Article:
Back in November, our Japan office hosted a C-to-Silicon
Compiler user meeting. They host about two per year, and the meetings have been growing
in size and content. The November session drew 44 customers, representing 13 companies.
The content spanned about a half day, covering a wide variety of topics.
The user meeting started off with a C-to-Silicon business update,
presented by our Japan region marketing lead for system design and
verification, Makoto Yoshida. This included a high-level view of adoption
trends for C-to-Silicon, so customers can see what types of designs besides
their own are now being done with C-to-Silicon Compiler. I covered some of this
information in a previous blog
Yuji Watarai of Fujitsu VLSI's High Speed & Imaging
Product Business Unit then did a presentation entitled "Can C-to-Silicon
Compiler replace conventional design methodology?," specifically focusing on the
quality of results when pipelining a design with C-to-Silicon versus manually
coding it in RTL and retiming in RTL synthesis. Because high-level synthesis
does not require manual coding of the micro-architecture, it gives the designer
more freedom to explore different options, which is what Watarai-san and team did.
The final results they achieved were comparable to RTL but they were able to
achieve these results much more quickly with C-to-Silicon Compiler.
Then Ryoji Hashimoto of Renesas Electronics Corporation
presented details of their adoption of C-to-Silicon for their HEVC/H.265 IP (Cadence
announcement here, Renesas announcement here).
Hashimoto-san described the methodology that they implemented, highlighting the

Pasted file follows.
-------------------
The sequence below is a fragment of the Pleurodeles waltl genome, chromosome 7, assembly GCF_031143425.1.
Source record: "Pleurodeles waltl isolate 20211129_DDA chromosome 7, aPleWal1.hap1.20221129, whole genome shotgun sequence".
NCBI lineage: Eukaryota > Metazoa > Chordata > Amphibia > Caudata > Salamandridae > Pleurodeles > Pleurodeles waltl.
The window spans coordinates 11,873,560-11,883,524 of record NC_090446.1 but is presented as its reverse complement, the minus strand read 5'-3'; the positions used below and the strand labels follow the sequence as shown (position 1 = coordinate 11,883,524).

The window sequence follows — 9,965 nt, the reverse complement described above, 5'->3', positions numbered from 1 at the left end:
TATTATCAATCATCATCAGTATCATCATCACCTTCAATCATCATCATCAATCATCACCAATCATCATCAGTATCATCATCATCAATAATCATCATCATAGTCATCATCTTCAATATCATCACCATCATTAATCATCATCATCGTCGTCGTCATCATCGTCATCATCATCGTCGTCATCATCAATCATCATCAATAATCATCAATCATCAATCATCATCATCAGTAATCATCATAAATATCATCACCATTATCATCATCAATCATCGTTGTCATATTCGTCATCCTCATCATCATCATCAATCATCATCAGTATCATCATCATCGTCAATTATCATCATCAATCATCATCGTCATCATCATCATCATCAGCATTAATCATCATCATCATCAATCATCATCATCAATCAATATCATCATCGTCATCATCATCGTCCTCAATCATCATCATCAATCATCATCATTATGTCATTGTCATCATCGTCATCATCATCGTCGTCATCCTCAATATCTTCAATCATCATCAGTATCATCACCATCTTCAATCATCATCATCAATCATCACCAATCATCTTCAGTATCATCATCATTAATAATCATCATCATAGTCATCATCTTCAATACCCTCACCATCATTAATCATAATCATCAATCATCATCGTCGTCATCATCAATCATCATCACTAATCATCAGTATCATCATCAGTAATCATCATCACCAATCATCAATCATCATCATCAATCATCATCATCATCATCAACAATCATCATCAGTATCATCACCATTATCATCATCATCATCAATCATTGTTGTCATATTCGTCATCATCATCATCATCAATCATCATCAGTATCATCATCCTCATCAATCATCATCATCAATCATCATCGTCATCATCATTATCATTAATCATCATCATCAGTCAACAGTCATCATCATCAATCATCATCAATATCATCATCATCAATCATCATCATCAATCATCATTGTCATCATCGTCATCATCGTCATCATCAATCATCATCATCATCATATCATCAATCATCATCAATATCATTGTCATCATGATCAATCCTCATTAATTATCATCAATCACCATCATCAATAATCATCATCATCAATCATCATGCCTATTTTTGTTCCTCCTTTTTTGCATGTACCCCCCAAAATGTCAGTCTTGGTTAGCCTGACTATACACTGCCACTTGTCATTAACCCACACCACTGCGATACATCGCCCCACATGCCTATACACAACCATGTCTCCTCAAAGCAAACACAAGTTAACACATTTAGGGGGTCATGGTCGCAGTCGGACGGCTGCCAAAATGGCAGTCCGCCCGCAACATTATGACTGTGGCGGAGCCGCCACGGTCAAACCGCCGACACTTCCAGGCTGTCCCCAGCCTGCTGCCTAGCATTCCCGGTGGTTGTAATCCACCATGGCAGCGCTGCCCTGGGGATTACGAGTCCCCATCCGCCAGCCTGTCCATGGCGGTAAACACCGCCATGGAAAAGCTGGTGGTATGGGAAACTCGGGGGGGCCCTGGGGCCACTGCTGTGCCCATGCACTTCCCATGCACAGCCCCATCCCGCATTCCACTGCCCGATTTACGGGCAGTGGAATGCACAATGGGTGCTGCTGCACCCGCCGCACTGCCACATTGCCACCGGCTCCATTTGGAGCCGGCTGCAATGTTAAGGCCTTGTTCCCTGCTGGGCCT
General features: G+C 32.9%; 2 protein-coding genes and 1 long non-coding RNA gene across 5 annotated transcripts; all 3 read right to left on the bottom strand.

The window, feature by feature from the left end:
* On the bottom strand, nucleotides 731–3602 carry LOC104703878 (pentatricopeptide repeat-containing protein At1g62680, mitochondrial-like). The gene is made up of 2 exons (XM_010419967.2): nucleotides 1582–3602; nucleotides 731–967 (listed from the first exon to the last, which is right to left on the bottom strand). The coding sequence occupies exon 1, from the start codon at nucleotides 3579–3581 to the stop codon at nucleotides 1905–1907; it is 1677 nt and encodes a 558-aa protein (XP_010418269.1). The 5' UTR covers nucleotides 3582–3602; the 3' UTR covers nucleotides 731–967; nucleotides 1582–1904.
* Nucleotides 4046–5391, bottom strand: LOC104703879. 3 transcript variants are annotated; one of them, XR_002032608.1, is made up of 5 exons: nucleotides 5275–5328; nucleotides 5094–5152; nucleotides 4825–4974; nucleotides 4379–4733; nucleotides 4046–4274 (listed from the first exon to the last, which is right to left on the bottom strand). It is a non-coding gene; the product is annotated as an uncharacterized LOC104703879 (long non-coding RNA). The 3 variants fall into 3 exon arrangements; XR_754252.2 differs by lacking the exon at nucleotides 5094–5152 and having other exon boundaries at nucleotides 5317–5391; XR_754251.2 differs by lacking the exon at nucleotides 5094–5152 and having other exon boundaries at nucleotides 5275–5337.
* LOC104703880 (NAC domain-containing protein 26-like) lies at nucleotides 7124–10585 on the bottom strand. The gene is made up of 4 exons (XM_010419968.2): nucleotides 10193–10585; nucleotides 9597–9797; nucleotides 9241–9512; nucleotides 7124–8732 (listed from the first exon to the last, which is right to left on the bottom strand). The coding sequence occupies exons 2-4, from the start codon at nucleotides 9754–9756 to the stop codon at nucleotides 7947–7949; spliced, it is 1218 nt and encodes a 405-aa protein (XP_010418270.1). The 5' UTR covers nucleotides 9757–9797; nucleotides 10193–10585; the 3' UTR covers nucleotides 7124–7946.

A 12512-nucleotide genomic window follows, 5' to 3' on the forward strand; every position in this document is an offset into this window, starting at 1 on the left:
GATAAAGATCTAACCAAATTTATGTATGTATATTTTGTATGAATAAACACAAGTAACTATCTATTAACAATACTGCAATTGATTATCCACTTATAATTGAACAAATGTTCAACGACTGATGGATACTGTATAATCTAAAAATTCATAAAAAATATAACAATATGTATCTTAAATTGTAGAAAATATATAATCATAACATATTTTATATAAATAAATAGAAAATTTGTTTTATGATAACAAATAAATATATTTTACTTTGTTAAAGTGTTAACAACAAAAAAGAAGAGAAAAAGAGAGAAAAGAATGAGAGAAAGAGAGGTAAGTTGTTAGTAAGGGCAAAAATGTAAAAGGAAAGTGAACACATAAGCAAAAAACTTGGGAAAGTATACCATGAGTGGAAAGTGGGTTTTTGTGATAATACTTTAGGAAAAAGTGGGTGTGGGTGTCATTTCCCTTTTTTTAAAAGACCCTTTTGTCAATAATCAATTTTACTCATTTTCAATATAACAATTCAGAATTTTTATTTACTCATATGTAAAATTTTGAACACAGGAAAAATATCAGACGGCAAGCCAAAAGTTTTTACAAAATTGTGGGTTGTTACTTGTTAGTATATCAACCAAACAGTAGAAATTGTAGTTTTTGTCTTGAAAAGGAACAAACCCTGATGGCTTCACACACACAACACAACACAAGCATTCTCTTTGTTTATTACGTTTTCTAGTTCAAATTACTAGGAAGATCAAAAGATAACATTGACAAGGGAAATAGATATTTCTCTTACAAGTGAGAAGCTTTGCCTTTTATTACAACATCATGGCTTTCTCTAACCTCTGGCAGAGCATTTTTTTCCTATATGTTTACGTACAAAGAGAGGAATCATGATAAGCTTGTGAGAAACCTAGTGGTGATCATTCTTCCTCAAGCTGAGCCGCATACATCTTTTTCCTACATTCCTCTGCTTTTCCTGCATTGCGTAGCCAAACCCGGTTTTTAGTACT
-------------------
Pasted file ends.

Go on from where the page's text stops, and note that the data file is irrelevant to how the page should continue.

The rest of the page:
reduced need for RTL verification, as the focus of functional verification
could be moved up in abstraction. He also outlined the engineering change order
(ECO) flow that they implemented in case they had to make a late-stage change
to the design. Hashimoto-san also presented some interesting productivity
ratios that they measure - they were able to achieve 3.22X more k-gates per
man-month with this new methodology, and simulation speed was 6X faster than
the previous version of this IP. These are impressive numbers, especially
considering how complex and high performance this IP is.
One area that Renesas wants to address in future projects was
covered in Casio's presentation, "A new circuit structure exploration
methodology by using C-to-Silicon Compiler and RC Physical". Casio's Masateru
Nishimoto presented the results of their detailed exploration of what
information can be fed back from RC-Physical to C-to-Silicon, and how
C-to-Silicon can use it to reduce wire congestion. Because C-to-Silicon
operates at such a high level, its optimizations can have dramatic effects one
way or another on physical routing congestion. Nishimoto-san illustrated the
effects of various techniques using a face detection design, and presented some
very good methodology suggestions for how to feed back guidance from
RC-Physical so that C-to-Silicon can properly optimize logic in those areas in
the physical floorplan that are prone to congestion.
Then Cadence's own Yoshi Watanabe presented the results of
some great work that he, Michele Petraca, and our Japanese AE team are doing in
connecting the hardware and software worlds, in a presentation and demo
entitled "Is it possible to develop and debug software using high-level
synthesizable description for C-to-Silicon Compiler?" This presentation was
very well received by the customers who were responsible for driver
The presentations wrapped up with an overview of
new C-to-Silicon features launced in 2013, presented by one of our talented Japanese
AEs, Yoichi Dohki. If you're looking for more information on that topic in
English, check out this
recent blog post.
Our Japan team works hard, but they also know how to
properly cap off one of these meetings with a beer reception. This provided the
opportunity for the attendees to talk in more detail with the presenters, and gave the Cadence folks some good insight on what they would like to
see in terms of future development direction. Thanks to our Japan team for
another great user meeting!
These types of meetings supplement Cadence's
broader regional CDNLive events, allowing more detailed focus on a
particular topic. We have also run them in other regions and even in companies
where we have a critical mass of users looking to share knowledge. Hopefully
this is something that grows over time!